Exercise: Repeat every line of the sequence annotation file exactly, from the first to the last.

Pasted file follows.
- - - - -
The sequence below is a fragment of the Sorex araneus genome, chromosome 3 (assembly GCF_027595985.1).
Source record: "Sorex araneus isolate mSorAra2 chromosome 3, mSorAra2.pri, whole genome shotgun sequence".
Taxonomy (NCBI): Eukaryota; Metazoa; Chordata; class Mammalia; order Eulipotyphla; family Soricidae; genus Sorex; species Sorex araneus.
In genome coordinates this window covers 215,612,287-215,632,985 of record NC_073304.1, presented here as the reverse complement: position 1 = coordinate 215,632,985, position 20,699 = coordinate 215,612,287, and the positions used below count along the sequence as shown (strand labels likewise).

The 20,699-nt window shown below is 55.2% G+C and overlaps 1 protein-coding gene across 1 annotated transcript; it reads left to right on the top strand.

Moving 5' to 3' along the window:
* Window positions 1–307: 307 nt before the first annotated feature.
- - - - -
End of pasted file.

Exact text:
The sequence below is a fragment of the Sorex araneus genome, chromosome 3 (assembly GCF_027595985.1).
Source record: "Sorex araneus isolate mSorAra2 chromosome 3, mSorAra2.pri, whole genome shotgun sequence".
Taxonomy (NCBI): Eukaryota; Metazoa; Chordata; class Mammalia; order Eulipotyphla; family Soricidae; genus Sorex; species Sorex araneus.
In genome coordinates this window covers 215,612,287-215,632,985 of record NC_073304.1, presented here as the reverse complement: position 1 = coordinate 215,632,985, position 20,699 = coordinate 215,612,287, and the positions used below count along the sequence as shown (strand labels likewise).

The 20,699-nt window shown below is 55.2% G+C and overlaps 1 protein-coding gene across 1 annotated transcript; it reads left to right on the top strand.

Moving 5' to 3' along the window:
* Window positions 1–307: 307 nt before the first annotated feature.